A Place of One's Own

A Place of One's Own is a 1945 British film directed by Bernard Knowles. An atmospheric ghost story based on the novel by Osbert Sitwell, it stars James Mason, Barbara Mullen, Margaret Lockwood, Dennis Price and Dulcie Gray. Mason and Mullen are artificially aged to play the old couple. It was one of the cycle of Gainsborough Melodramas.

A Place of One's Own
Directed byBernard Knowles
Produced byR.J. Minney
Written byBrock Williams
Based onnovel by Osbert Sitwell
StarringJames Mason
Barbara Mullen
Margaret Lockwood
Dennis Price
Dulcie Gray
Music byHubert Bath
CinematographyStephen Dade
Edited byCharles Knott
Distributed byEagle-Lion Distributors
Release date
  • 28 May 1945 (1945-05-28)
1949 (USA)
Running time
92 minutes
CountryUnited Kingdom


The Smedhursts, newly retired, buy Bellingham House, which has been vacant for over 40 years and is rumoured to be haunted by the previous owner, Elizabeth, who is widely believed to have been murdered by her guardians. Mrs Smedhurst employs a young lady, Annette, as a companion. Annette becomes haunted by Elizabeth, who is waiting for her lover, Dr Marsham. Mr Smedhurst asks the police to find Dr Marsham, and he comes to visit Annette/Elizabeth. The next morning, everyone in the house feels "lighter" and Annette wakes up recovered. A local policeman arrives and announces that Dr Marsham has been found but will not be able to visit as he has died...



The film was based on a novel published in 1942.[1]

James Mason wrote in his memoirs that when he read the script "not only did I enthuse but I even asked that I might be permitted to play the role of the elderly retiree in the story."[2]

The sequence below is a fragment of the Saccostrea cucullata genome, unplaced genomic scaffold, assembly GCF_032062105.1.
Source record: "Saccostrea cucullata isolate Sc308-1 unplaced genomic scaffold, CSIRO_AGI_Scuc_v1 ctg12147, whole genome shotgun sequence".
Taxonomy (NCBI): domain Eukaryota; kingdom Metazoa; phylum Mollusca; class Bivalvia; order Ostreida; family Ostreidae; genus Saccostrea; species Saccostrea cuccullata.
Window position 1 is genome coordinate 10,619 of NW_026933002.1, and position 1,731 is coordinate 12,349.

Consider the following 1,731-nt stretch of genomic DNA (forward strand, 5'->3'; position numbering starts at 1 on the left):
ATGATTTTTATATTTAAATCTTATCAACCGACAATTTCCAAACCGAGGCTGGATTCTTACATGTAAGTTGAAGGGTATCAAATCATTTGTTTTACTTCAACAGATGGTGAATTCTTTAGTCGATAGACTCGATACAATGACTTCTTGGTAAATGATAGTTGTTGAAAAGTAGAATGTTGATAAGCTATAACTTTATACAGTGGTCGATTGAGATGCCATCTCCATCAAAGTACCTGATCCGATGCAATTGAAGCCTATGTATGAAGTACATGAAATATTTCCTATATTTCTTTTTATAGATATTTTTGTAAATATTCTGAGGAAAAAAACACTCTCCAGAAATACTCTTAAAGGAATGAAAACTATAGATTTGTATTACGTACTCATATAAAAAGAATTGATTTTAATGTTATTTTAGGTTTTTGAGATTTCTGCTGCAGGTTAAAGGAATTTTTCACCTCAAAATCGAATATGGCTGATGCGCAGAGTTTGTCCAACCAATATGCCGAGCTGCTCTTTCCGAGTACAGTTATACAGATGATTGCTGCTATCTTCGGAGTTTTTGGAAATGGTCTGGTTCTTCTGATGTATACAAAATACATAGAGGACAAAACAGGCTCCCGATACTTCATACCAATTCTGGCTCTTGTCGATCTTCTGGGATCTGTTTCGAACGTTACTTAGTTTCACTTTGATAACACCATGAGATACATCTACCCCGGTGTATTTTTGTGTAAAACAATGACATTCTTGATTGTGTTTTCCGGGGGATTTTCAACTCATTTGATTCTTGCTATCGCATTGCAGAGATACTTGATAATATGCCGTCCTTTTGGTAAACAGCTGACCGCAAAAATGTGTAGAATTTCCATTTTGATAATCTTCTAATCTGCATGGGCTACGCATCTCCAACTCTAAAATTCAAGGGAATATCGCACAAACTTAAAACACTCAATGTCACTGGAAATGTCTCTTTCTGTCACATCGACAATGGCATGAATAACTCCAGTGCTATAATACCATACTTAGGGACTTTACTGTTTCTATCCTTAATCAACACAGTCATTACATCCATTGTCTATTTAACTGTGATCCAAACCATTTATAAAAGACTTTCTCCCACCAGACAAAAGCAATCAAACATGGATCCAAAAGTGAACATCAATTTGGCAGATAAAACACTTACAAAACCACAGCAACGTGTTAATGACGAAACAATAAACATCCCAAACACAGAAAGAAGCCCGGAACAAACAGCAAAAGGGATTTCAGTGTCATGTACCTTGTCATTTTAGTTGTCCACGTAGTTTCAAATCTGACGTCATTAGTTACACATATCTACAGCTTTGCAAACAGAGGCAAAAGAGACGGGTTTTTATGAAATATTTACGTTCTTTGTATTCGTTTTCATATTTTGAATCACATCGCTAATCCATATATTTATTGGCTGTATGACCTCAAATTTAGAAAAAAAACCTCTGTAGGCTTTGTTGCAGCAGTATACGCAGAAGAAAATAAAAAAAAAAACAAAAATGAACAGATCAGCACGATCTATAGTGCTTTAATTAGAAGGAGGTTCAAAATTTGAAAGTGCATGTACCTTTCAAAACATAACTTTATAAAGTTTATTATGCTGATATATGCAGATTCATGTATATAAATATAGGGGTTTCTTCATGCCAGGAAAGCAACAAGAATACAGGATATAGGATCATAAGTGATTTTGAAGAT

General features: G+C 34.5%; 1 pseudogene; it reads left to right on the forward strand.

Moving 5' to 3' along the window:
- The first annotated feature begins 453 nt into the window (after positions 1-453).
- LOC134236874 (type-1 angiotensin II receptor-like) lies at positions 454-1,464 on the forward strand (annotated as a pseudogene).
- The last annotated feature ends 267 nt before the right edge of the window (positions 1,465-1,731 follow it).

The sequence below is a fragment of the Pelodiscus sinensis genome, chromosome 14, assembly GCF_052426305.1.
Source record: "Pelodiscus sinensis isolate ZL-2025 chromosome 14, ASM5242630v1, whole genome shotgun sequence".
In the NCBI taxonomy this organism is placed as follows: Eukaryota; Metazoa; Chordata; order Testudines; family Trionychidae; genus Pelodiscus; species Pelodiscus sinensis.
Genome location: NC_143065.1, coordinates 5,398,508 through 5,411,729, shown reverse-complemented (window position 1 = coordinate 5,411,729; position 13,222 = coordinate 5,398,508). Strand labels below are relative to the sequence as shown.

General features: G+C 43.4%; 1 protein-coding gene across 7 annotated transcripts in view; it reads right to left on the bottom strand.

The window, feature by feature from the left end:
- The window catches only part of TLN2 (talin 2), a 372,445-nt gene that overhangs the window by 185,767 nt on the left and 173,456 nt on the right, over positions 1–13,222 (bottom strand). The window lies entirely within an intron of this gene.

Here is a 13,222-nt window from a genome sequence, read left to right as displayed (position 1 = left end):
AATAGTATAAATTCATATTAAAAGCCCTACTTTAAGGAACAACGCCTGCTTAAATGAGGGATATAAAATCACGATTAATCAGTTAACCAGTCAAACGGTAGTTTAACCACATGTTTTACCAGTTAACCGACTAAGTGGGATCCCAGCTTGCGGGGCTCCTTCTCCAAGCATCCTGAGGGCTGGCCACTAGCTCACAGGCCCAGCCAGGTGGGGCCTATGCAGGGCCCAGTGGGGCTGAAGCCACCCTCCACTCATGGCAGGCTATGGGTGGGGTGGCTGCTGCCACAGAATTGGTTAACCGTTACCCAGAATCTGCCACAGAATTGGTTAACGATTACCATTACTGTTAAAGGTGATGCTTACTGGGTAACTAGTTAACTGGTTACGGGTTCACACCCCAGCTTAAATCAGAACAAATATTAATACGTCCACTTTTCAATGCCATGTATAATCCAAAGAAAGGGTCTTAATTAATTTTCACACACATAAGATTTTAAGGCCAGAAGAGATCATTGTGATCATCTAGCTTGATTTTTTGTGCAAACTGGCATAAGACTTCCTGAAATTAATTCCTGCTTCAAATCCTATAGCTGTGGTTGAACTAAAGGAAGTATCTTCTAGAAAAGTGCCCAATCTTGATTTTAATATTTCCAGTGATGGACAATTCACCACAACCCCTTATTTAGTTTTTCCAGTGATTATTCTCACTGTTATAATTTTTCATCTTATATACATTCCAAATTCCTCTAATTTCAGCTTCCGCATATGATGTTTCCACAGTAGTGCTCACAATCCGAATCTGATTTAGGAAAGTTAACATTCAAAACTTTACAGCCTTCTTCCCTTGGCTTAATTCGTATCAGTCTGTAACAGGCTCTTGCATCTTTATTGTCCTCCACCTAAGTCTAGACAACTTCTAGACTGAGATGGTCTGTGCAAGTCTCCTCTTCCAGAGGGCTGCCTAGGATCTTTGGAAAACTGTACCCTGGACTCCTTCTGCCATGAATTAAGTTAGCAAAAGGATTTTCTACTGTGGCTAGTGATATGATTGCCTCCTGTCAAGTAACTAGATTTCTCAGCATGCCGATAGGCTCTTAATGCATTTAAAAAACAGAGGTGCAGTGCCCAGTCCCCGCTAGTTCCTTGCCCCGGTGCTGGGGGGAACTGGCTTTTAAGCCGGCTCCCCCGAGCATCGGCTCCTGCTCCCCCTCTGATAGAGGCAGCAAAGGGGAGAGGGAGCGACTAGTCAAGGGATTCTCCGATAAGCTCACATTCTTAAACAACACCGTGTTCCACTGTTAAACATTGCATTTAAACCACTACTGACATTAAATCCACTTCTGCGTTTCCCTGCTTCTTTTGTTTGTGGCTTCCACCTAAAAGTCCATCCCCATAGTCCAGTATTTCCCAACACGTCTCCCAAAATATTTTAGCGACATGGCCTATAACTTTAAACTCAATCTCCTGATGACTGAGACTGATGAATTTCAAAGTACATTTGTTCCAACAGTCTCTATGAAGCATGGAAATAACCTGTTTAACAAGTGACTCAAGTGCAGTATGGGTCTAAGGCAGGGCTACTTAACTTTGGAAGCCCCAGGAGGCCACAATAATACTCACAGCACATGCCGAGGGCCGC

This was the first time Margaret Lockwood used a beauty spot on her cheek in a film, something which became a trademark.[3]


According to Kinematograph Weekly the film performed well at the British box office in 1945.[4][5]

Considering the popularity at the time of stars James Mason and Margaret Lockwood, however, the film was considered a financial disappointment. Mason later wrote in his memoirs that the blame needed to be shared between himself, for wanting to play the role, and the producer, for letting him.

Of course it could have turned out a failure even if the most suitable actor in the world had played that part. But the reactions of the top brass at the studio did nothing to allay my own feeling of guilt for having volunteered my services. In any case it was not that I was incapable of turning my hand to a character part, it was just that I had amassed what I always realized was an absurd degree of popularity, and the fan population wanted me to appear only as some heroic young lady-killer; or better-still, ladybasher.[2]

He also blamed director Bernard Knowles:

Knowles deserved his share [of blame] because he had never got over Citizen Kane and still thought that it was a shortcut to success if one had the actors play immensely long sequences without any intercutting or covering shots. In Citizen Kane the director could afford to do this because Herman Mankiewicz had revised one strong situation after another.[2]

The film was not released in the US until 1949.


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